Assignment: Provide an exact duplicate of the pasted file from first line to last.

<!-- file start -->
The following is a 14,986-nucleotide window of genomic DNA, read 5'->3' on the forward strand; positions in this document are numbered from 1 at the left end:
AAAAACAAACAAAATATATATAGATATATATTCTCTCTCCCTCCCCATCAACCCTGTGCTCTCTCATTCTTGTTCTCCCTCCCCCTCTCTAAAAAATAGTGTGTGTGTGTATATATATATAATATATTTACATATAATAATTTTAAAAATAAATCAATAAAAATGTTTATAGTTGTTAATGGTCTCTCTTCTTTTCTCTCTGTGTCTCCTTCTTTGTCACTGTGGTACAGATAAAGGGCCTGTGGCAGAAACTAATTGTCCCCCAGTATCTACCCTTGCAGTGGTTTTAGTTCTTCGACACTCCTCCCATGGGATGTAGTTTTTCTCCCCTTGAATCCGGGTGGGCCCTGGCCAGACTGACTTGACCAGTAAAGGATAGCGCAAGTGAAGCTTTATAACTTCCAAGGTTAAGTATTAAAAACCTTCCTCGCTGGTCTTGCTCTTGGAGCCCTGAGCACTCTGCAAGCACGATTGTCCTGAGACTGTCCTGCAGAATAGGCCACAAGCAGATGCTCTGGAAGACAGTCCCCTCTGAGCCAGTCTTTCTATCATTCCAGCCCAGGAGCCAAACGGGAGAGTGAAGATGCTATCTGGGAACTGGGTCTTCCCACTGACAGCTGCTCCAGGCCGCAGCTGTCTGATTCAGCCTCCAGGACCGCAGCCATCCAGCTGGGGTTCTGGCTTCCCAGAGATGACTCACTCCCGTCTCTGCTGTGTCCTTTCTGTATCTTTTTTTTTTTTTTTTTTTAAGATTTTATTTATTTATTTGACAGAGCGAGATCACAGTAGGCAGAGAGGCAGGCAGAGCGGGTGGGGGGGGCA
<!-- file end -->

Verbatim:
The following is a 14,986-nucleotide window of genomic DNA, read 5'->3' on the forward strand; positions in this document are numbered from 1 at the left end:
AAAAACAAACAAAATATATATAGATATATATTCTCTCTCCCTCCCCATCAACCCTGTGCTCTCTCATTCTTGTTCTCCCTCCCCCTCTCTAAAAAATAGTGTGTGTGTGTATATATATATAATATATTTACATATAATAATTTTAAAAATAAATCAATAAAAATGTTTATAGTTGTTAATGGTCTCTCTTCTTTTCTCTCTGTGTCTCCTTCTTTGTCACTGTGGTACAGATAAAGGGCCTGTGGCAGAAACTAATTGTCCCCCAGTATCTACCCTTGCAGTGGTTTTAGTTCTTCGACACTCCTCCCATGGGATGTAGTTTTTCTCCCCTTGAATCCGGGTGGGCCCTGGCCAGACTGACTTGACCAGTAAAGGATAGCGCAAGTGAAGCTTTATAACTTCCAAGGTTAAGTATTAAAAACCTTCCTCGCTGGTCTTGCTCTTGGAGCCCTGAGCACTCTGCAAGCACGATTGTCCTGAGACTGTCCTGCAGAATAGGCCACAAGCAGATGCTCTGGAAGACAGTCCCCTCTGAGCCAGTCTTTCTATCATTCCAGCCCAGGAGCCAAACGGGAGAGTGAAGATGCTATCTGGGAACTGGGTCTTCCCACTGACAGCTGCTCCAGGCCGCAGCTGTCTGATTCAGCCTCCAGGACCGCAGCCATCCAGCTGGGGTTCTGGCTTCCCAGAGATGACTCACTCCCGTCTCTGCTGTGTCCTTTCTGTATCTTTTTTTTTTTTTTTTTTTAAGATTTTATTTATTTATTTGACAGAGCGAGATCACAGTAGGCAGAGAGGCAGGCAGAGCGGGTGGGGGGGGCA